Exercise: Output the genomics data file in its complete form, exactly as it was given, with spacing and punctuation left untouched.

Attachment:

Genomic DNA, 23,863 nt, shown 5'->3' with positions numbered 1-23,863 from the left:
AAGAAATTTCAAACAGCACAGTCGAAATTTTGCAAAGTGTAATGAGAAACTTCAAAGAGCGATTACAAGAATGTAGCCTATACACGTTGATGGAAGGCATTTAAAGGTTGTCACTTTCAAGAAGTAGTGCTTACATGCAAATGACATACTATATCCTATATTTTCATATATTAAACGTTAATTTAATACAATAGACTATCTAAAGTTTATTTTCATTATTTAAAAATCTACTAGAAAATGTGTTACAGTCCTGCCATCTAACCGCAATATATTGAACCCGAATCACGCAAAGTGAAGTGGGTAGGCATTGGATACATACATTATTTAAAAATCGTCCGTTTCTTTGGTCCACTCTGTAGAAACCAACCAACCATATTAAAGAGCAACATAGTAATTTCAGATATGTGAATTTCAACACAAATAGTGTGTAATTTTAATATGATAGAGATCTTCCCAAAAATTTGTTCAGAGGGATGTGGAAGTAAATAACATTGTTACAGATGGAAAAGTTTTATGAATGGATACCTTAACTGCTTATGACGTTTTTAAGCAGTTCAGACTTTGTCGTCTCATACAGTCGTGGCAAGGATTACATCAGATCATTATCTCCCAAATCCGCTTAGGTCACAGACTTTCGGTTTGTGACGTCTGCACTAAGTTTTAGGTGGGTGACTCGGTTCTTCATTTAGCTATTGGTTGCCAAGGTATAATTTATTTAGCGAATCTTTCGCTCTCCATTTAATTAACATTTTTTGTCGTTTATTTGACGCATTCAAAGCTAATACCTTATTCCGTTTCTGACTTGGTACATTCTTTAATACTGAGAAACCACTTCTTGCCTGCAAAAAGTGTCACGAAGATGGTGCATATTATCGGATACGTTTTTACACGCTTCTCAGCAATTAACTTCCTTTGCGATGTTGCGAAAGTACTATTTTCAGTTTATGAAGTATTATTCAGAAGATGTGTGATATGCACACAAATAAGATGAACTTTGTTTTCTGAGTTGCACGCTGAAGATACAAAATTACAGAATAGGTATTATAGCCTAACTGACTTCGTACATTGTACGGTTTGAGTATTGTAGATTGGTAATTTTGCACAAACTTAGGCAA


Genomic DNA, 23,863 nt, shown 5'->3' with positions numbered 1-23,863 from the left:
AAGAAATTTCAAACAGCACAGTCGAAATTTTGCAAAGTGTAATGAGAAACTTCAAAGAGCGATTACAAGAATGTAGCCTATACACGTTGATGGAAGGCATTTAAAGGTTGTCACTTTCAAGAAGTAGTGCTTACATGCAAATGACATACTATATCCTATATTTTCATATATTAAACGTTAATTTAATACAATAGACTATCTAAAGTTTATTTTCATTATTTAAAAATCTACTAGAAAATGTGTTACAGTCCTGCCATCTAACCGCAATATATTGAACCCGAATCACGCAAAGTGAAGTGGGTAGGCATTGGATACATACATTATTTAAAAATCGTCCGTTTCTTTGGTCCACTCTGTAGAAACCAACCAACCATATTAAAGAGCAACATAGTAATTTCAGATATGTGAATTTCAACACAAATAGTGTGTAATTTTAATATGATAGAGATCTTCCCAAAAATTTGTTCAGAGGGATGTGGAAGTAAATAACATTGTTACAGATGGAAAAGTTTTATGAATGGATACCTTAACTGCTTATGACGTTTTTAAGCAGTTCAGACTTTGTCGTCTCATACAGTCGTGGCAAGGATTACATCAGATCATTATCTCCCAAATCCGCTTAGGTCACAGACTTTCGGTTTGTGACGTCTGCACTAAGTTTTAGGTGGGTGACTCGGTTCTTCATTTAGCTATTGGTTGCCAAGGTATAATTTATTTAGCGAATCTTTCGCTCTCCATTTAATTAACATTTTTTGTCGTTTATTTGACGCATTCAAAGCTAATACCTTATTCCGTTTCTGACTTGGTACATTCTTTAATACTGAGAAACCACTTCTTGCCTGCAAAAAGTGTCACGAAGATGGTGCATATTATCGGATACGTTTTTACACGCTTCTCAGCAATTAACTTCCTTTGCGATGTTGCGAAAGTACTATTTTCAGTTTATGAAGTATTATTCAGAAGATGTGTGATATGCACACAAATAAGATGAACTTTGTTTTCTGAGTTGCACGCTGAAGATACAAAATTACAGAATAGGTATTATAGCCTAACTGACTTCGTACATTGTACGGTTTGAGTATTGTAGATTGGTAATTTTGCACAAACTTAGGCAA